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What’s the Politically Correct Word for Schiffhead?
This entry was posted in Guest Blogger. Bookmark the permalink.
I misplaced my rhyming dictionary that I hoped would give me an edge over the well-known and obvious “Schitt,” but more importantly, I noticed that Peter Schiff shares a deplorable interpersonal trait: an inability to look another person in the eye and truly connect with another person. He is clearly shown to be incapable of getting out of his unconscious reverie (trickle-down piss must have frozen over his eyes) and facing Samantha Bee. This doofus (Schiff) has earned a permanent sabbatical from the public discourse as has Limbaugh and Palin. Oh lawdy dawdy I must now fervently utter a hundred hail-marys after soiling my lips with the names of those… (humans?)
Hard to believe people like this actually exist. Maybe we should invent a new category, since he is clearly not a human being.
The whole issue of a living wage comes not from the Constitution but from discussions beginning in England around the time of Dickens. Basically, the Industrial Age had begun and with it the division of labor. With the division labor comes a division of wages and responsibilities as a result of labor as well as the division between earned and unearned income. Earned income depended on ones health, ability, and labor competition. Labor was satisfied to work for a subsistence and when their labors ceased, they were thrown into the streets. Rentiers could collect unearned income until their last unearned breath. Without a social safety net, like a family and land, how was ex-labor to escape the poorhouse? Economists pointed out that to maximize the value of labor, social engineering was required.
There are three forces at play in the interview; labor needs, management needs and unearned income wants. First, Schiff is wrong about the price of a burger doubling. Management needs and speculator wants have already maximized prices within the fast food business and across the food industry. If the price rises, demand will drop. If demand is to be maximized, then the wants of unearned income will suffer. Both Barry and Peter are in the business of unearned income. Barry sees demand increasing with a wage increase, without a price rise. This demand increase will offset the increased cost of labor. Peter is trying to protect his unearned income like an 19th century coal baron.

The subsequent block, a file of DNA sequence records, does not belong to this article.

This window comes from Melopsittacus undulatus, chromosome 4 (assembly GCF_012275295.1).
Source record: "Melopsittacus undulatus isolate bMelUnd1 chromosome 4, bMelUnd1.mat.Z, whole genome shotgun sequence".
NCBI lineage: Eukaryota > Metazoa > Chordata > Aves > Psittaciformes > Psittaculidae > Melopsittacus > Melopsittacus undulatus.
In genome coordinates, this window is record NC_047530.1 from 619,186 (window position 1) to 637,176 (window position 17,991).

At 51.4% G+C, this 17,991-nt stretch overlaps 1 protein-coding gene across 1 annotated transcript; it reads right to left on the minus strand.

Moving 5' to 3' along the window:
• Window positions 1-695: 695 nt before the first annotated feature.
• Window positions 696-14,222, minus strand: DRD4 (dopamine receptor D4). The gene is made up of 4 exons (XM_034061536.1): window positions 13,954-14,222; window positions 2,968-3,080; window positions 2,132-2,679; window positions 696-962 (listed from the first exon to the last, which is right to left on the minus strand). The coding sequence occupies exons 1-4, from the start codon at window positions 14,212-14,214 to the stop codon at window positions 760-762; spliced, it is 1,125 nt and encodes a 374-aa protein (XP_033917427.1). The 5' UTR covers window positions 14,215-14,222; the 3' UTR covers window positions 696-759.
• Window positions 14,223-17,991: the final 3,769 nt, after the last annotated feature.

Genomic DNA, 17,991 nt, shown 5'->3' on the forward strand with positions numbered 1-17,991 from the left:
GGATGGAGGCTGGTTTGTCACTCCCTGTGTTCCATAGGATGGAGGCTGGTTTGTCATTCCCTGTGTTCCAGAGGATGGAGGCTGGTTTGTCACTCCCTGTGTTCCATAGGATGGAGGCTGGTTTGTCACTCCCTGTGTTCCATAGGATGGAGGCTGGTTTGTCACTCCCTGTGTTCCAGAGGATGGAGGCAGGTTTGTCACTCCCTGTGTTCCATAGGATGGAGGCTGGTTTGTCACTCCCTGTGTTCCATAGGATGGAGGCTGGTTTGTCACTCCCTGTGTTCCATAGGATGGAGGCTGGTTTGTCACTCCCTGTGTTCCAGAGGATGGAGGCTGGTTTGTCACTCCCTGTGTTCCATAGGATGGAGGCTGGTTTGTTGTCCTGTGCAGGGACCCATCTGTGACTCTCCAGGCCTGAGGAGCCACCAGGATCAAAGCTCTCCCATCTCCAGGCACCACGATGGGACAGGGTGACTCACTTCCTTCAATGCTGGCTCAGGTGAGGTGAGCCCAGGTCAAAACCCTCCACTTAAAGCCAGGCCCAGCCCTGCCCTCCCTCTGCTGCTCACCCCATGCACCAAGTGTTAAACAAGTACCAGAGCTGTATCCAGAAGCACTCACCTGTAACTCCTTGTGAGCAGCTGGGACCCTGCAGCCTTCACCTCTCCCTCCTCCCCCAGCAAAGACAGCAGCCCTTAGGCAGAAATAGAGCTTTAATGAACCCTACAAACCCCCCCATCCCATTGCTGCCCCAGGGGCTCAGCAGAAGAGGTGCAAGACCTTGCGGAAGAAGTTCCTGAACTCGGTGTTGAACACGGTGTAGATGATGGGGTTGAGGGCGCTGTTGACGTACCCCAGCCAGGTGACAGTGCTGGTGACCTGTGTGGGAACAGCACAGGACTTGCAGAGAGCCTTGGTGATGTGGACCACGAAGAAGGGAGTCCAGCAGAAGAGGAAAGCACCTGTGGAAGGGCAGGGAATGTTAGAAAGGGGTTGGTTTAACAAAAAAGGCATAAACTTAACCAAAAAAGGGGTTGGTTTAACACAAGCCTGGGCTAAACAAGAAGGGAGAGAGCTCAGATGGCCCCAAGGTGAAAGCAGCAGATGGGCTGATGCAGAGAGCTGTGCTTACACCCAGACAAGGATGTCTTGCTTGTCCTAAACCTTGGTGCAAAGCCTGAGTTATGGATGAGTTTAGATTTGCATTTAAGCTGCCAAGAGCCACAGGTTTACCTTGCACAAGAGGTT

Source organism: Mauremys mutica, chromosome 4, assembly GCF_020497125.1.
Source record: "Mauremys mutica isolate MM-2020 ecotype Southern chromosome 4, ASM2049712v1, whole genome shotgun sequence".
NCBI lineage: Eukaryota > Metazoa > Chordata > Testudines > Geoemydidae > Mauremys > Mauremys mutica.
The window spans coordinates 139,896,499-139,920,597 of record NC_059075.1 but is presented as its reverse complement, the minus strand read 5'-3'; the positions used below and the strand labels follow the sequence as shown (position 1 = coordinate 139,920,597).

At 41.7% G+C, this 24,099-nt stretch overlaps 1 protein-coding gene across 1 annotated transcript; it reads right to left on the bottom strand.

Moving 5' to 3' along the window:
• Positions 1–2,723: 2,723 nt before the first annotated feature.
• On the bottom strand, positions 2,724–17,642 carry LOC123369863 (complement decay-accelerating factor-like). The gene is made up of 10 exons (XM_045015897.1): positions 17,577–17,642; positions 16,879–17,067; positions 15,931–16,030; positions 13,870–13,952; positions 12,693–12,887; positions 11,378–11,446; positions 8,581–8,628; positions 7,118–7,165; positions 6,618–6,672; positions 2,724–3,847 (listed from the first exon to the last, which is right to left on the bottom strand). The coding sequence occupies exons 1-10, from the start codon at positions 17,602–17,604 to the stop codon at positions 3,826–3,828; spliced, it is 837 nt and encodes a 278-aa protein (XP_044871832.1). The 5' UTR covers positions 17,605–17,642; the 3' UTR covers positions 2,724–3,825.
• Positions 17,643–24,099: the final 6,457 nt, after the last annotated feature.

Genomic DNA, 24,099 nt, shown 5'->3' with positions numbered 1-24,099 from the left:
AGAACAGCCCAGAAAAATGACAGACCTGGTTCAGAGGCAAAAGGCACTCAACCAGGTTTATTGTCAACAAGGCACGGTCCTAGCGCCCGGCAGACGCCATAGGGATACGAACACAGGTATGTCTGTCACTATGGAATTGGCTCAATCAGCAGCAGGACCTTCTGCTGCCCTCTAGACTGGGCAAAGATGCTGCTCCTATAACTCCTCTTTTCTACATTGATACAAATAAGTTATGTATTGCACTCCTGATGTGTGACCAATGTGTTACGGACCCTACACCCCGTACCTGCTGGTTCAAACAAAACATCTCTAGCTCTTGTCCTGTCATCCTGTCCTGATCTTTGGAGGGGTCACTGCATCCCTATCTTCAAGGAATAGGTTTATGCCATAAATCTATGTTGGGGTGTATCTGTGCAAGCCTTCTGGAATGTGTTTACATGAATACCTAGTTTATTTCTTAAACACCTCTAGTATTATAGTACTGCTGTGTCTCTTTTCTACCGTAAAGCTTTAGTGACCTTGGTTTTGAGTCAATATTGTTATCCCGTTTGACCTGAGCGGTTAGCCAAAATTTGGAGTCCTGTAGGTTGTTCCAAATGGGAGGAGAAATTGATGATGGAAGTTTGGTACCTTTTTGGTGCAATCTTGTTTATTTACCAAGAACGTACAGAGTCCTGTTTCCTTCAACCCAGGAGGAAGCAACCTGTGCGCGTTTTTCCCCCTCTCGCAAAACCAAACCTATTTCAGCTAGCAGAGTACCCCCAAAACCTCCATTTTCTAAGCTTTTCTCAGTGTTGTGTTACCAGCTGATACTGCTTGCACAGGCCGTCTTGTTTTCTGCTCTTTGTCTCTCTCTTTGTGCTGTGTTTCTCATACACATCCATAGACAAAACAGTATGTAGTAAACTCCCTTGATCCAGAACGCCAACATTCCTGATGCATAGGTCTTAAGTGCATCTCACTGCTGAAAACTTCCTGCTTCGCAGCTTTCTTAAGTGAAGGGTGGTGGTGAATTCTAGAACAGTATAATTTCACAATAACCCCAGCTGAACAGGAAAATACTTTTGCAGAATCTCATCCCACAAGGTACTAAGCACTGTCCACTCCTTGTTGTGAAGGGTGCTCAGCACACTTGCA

Regarding Peter’s comment about the worth of a “retarded” person, we go back to the fact that a worker must support himself regardless of disability. I have an autistic man-boy age 37 that mows my grass and shovels snow. His mother is elderly and soon he will be on his own. He must manage to learn to live alone before she passes. He needs a living wage in order to pay his shared rent and bills. I and a few others pay him $10 a hour. Recently, every dusting of snow finds him sweeping the driveway at 7 in the morning, whether it need it or not. My neighbor says we need to pay (asking price $5) so the man-boy can pay his winter bills which are much higher than summer; as his only option are more hours. Peter and Barry could afford to help more than a few “retarded” people on the road to independence, they are too busy amassing excess savings. Remember Paul Newman? A first class person. He found the time and the means to help others. I buy his products.
I would say that the question of “living wages” is the same thing as the question of a fair price. Those issues originate in prehistory. It seems that the neolithic revolution, which enabled tribes and then larger societies to become landed (i.e. ‘settled’), agrarian, and to store foods such as grains which became their form of currency and of which a portion had to be paid (taxed) to their cheif or king, is the time of origin of wage slavery, division of labor. Ransome’s comment about a “worker must support himself regardless of disability” is morally and factually wrong.
-I thought the mentally retarded already are excluded from the federal mandatory minimum wage. You can’t force employers to pay them a living wage.
-I am well aware of welfare payments to guardians of the handicapped, surely they are entitled to similar benefits were their guardians to pass?
-I think there is a lot of phony outrage over Schiff’s comments. As with all things we have to consider the context in which the comment was made. This is a highly edited Daily Show segment. They could make any of us look bad.
-It is hypocritical to be outraged about a subminimum wage for the mentally retarded while putting that policy in place or refusing to address it in the first place.